Here’s a video about the New York City Food Bank that gives you an idea of some of the challenges they face:
One takeaway that stuck with me from this presentation was when Daryl talked about coming to terms with accepting help from the TSSC guys. His staff actually said to him “Have a heart and look out for us”. Basically, once they realized the TSSC guys could help, it was time to put egos aside and accept that there may be a better way of doing things that you never thought of. This was huge, because it’s not enough for TSSC to have a better way of doing things. In order to actually embrace lasting change, all of the key players have to be willing to embrace that change and recognize when doing things differently will enable them to make a bigger difference.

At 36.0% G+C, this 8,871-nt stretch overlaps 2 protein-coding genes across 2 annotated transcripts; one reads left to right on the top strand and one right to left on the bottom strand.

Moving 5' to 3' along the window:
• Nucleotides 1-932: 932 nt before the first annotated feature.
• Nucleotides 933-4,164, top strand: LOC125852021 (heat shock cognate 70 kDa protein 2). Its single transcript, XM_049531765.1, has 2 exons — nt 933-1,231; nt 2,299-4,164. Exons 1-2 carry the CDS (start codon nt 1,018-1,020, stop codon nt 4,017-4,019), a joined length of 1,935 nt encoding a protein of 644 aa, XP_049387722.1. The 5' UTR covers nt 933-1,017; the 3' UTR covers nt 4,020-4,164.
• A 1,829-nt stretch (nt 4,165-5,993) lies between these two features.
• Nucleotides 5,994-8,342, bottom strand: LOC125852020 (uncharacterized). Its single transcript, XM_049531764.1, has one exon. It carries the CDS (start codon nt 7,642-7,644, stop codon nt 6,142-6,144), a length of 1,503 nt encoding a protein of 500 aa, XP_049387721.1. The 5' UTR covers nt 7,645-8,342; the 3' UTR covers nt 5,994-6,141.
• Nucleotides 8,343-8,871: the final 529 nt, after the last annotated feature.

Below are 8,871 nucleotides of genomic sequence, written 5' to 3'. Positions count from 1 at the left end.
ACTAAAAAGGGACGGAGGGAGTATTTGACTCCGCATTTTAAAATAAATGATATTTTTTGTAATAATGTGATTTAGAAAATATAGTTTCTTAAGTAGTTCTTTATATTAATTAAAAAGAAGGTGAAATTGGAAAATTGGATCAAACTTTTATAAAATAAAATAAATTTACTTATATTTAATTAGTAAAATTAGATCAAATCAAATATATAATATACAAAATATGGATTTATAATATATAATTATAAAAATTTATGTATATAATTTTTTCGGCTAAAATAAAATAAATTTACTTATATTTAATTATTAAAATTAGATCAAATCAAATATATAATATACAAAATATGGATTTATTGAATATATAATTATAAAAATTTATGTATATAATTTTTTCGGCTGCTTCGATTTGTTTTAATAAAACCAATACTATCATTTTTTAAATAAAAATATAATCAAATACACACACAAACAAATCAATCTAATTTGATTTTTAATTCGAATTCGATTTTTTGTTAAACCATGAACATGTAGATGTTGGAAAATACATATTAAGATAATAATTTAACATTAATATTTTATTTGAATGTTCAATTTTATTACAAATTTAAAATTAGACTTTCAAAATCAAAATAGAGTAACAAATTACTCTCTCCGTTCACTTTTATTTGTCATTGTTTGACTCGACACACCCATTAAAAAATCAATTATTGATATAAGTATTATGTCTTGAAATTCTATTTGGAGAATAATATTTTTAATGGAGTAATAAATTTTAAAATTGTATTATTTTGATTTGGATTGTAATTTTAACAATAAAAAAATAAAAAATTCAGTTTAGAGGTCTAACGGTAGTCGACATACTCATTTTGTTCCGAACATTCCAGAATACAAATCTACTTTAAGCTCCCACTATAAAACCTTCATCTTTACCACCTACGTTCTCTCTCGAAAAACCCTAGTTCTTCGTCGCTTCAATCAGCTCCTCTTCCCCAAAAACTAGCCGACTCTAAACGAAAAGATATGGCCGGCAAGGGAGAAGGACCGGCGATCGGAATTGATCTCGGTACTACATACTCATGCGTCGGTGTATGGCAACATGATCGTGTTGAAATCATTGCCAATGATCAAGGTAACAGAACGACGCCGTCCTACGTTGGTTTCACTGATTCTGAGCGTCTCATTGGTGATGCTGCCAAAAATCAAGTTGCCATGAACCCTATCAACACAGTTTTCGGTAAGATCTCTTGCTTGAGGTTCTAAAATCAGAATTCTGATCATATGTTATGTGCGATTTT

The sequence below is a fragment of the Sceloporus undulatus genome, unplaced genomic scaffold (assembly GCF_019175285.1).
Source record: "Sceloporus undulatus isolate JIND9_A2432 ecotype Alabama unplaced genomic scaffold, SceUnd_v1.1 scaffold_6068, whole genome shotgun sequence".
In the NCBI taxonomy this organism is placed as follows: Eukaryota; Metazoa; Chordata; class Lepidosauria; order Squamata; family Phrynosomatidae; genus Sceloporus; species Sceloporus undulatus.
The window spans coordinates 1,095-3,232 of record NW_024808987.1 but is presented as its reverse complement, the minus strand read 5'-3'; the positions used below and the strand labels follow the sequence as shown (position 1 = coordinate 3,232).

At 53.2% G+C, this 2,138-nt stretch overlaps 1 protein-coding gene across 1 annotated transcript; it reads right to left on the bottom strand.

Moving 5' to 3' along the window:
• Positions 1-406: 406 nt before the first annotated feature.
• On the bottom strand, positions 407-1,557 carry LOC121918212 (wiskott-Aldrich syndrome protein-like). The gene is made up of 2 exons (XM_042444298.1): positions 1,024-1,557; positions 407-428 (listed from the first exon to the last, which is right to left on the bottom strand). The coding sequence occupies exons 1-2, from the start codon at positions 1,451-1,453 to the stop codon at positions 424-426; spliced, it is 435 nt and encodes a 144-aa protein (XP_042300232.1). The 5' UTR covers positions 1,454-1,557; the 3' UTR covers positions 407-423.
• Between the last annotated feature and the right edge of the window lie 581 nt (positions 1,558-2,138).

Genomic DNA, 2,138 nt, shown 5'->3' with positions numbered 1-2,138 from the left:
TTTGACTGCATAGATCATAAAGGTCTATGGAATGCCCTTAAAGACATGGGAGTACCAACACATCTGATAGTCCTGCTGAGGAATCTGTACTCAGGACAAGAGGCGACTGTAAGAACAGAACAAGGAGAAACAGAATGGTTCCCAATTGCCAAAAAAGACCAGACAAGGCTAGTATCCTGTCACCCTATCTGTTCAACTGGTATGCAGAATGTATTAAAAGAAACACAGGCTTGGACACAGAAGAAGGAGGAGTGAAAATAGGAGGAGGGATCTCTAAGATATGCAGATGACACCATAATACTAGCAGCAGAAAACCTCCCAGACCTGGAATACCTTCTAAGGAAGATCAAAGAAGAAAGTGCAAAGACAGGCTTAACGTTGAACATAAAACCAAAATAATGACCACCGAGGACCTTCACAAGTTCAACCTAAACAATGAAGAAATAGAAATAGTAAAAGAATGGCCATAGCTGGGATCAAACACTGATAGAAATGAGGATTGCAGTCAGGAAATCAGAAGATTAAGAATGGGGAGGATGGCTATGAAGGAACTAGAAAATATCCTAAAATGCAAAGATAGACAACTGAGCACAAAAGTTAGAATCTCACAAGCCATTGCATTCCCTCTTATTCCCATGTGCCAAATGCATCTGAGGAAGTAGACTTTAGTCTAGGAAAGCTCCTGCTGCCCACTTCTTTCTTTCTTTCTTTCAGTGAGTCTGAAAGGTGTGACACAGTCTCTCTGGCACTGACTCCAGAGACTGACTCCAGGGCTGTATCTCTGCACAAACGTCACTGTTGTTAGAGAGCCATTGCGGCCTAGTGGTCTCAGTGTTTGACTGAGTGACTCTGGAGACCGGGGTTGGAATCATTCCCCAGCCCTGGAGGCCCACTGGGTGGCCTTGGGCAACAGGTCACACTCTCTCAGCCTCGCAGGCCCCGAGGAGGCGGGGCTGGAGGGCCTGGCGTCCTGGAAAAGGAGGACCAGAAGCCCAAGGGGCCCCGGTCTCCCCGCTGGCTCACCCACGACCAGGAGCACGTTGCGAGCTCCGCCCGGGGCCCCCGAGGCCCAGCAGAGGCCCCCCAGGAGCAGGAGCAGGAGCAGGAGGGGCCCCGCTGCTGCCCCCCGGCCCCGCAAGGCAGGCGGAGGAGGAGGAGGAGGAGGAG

Tree lined Michigan Avenue in downtown Chicago
This week flew by as I helped to facilitate our three day staff retreat and then took off on Saturday to fly to Chicago for the National Conference on Service and Volunteerism. Both events were stimulating and energizing, filling my head with too many ideas for how to make a difference at work and in the community. Unfortunately in the middle of the conference I got sick and missed a day’s worth of sessions, but I still had a great time overall. It was especially great to connect with past colleagues like Barb, Susan, and Kathy, and make new connections with AmeriCorps Alums.
A really cool fountain in Chicago that has changing images of faces that are lit up at night
Chicago is a really neat city. I’m decidedly not a city girl, but if I could choose one city to go back to and see more of, it would be Chicago.